New York's Cooperative and Condominium Community
Ronda Kaysen in Building Operations on October 10, 2013
Hotel It on the Mountain
The concept of such training is nothing new in the hospitality industry (which, as its name implies, aims for impeccable manners). But when it comes to residential buildings in New York City, in-house managers generally handle the training of staff, offering on-the-job pointers that teach employees the mechanics of their jobs but not necessarily the details of proper etiquette. Few boards provide formal customer service training for staff, although one of their main duties is to serve the needs of the residents.
As New York City condos and co-ops increasingly resemble five-star hotels in the amenities they offer — such as concierges, spas, and luxury services — some boards have begun to wonder if the staff could learn a few lessons from the hotel business.
Many of the city's doormen and concierges began their careers as handymen in the building and were promoted through the ranks. As they move into more public roles, they learn on the go from their on-site manager and co-workers, who also may have little or no formal training in customer service. But client care is a skill that can be learned — universities offer courses in the subject and degrees in hospitality. A person may not know how to gracefully handle a phone ringing at the same time that a resident is complaining about a leaky faucet, but he can learn.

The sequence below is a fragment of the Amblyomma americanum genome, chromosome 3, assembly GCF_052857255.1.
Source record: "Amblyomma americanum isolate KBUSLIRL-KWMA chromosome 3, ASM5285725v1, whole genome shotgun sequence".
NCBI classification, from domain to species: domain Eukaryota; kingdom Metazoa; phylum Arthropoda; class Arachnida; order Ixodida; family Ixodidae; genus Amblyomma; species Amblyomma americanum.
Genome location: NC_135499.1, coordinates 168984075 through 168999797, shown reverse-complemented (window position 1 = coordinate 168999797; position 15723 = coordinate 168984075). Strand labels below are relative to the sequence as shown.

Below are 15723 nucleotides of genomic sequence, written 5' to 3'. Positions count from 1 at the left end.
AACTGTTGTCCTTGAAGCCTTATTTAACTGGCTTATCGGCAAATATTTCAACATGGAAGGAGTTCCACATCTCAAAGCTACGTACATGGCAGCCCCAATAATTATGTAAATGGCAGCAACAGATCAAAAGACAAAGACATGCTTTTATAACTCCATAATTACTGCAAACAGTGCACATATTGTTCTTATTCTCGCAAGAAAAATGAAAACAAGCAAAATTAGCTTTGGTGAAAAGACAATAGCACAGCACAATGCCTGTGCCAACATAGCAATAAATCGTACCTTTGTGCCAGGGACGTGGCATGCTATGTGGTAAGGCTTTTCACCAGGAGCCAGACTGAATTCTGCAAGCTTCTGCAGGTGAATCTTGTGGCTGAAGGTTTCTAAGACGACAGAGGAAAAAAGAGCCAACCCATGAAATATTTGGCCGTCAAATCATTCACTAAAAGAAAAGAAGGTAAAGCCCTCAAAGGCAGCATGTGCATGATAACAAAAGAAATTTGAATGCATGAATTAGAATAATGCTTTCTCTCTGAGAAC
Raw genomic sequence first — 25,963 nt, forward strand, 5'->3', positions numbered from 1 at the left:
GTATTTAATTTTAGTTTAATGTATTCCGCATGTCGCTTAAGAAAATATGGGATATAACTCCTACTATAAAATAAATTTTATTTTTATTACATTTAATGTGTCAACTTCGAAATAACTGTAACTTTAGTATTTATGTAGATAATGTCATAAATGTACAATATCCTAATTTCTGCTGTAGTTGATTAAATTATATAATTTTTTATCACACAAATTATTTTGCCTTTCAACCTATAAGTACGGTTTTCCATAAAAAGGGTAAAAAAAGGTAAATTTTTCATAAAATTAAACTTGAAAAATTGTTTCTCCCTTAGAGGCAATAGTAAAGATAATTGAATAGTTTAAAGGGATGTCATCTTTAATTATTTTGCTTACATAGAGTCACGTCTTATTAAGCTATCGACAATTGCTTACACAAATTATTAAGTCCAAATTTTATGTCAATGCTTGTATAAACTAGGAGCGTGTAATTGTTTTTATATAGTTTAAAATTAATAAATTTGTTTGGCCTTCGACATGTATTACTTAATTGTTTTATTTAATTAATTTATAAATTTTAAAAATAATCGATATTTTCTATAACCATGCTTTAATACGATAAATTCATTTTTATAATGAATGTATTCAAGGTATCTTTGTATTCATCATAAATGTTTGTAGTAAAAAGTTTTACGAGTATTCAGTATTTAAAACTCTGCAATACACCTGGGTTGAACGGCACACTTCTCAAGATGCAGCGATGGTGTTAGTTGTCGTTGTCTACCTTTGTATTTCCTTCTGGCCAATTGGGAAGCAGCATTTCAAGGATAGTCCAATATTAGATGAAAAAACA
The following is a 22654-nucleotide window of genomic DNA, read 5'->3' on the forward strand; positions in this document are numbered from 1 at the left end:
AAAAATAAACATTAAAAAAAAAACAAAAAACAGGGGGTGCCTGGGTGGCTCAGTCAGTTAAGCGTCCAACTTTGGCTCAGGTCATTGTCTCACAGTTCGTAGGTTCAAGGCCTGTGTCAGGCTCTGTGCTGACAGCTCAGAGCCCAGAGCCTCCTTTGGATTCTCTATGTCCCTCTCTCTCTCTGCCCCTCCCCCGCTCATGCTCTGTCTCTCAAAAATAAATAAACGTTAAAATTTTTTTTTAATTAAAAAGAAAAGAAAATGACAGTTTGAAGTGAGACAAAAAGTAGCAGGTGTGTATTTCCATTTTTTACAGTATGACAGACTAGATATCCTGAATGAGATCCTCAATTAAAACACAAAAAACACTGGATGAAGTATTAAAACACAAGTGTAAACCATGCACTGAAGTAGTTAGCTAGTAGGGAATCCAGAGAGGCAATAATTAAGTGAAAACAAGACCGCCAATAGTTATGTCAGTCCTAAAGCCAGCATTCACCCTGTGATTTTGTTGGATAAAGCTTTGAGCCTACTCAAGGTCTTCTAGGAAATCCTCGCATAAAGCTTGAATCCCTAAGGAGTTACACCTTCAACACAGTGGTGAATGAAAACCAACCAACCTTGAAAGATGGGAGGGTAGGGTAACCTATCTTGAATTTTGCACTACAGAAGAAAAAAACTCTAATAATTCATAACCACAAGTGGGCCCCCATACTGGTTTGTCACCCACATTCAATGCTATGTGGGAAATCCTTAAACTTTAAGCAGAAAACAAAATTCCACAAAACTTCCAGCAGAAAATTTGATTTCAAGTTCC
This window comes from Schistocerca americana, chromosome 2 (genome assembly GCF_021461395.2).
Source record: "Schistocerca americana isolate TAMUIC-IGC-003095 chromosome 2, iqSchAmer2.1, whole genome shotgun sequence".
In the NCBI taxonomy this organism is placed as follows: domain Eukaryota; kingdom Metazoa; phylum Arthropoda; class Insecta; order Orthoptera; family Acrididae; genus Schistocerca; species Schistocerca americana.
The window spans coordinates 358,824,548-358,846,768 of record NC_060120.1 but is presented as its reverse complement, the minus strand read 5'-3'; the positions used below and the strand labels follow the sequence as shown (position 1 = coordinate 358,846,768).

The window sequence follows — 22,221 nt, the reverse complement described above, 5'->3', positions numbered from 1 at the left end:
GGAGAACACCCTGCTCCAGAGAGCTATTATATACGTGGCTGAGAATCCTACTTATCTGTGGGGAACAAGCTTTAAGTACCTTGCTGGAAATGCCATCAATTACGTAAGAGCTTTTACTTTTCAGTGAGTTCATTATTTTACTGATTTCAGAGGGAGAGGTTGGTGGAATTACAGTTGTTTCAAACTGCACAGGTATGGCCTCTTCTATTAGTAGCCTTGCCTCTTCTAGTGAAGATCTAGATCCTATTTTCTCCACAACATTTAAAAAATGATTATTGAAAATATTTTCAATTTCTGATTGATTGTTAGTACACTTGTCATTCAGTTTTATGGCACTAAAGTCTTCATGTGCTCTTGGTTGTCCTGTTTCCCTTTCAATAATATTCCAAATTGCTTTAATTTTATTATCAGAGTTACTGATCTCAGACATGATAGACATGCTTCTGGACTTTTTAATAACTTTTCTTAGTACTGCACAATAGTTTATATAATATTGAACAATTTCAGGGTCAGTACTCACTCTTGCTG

The Empath to Success
"It's ... essential that it's spelled out for you," says Judy Alvarez, an actress and a concierge at a New York City hotel. "Empathy at all times is a way of thinking. It's not easy all the time, but you really have to develop that skill and put it in your arsenal."
And training has another benefit, in that it demonstrates that the condo or co-op board is invested in its staff. The workers, in turn, are better equipped to meet the expectations of residents and to build a long-term relationship with the building.
Some property managers are beginning to see the value of formal training. "By giving them the skills, I'm also making their jobs easier," says Jeffrey Cohen, a general manager at FirstService Residential, a property management company that has been doing this for years. "It's not a confrontational thing at all. They really enjoy it."
As well, the management firm Rose Associates for the past year, has been offering its buildings the option to train staff in customer service. It uses an outside vendor for the training sessions, and the building pays the trainer directly. So far, a handful of buildings under its management have taken advantage of this offer.
Standarding Up for Yourself
"We're trying to make the people feel that they are in a high-end hotel," says Mitch Gelberg, the company's managing director. "It's a professional standard that we want to set, particularly in running an apartment building in New York City."
Not everyone thinks formal training in customer service is necessary. In fact, the majority of buildings don't bother with it. Most residents are generally happy with the service they receive. "More often the experienced building manager trains the new staff," says Donald H. Levy, a vice president at Brown Harris Stevens, a real estate firm. "Generally, it works."
But for the proponents of formal training, good customer service is the backbone of a building employee's job, and they believe co-ops and condominiums can learn from the hotel industry.
Photography by Jennifer Wu
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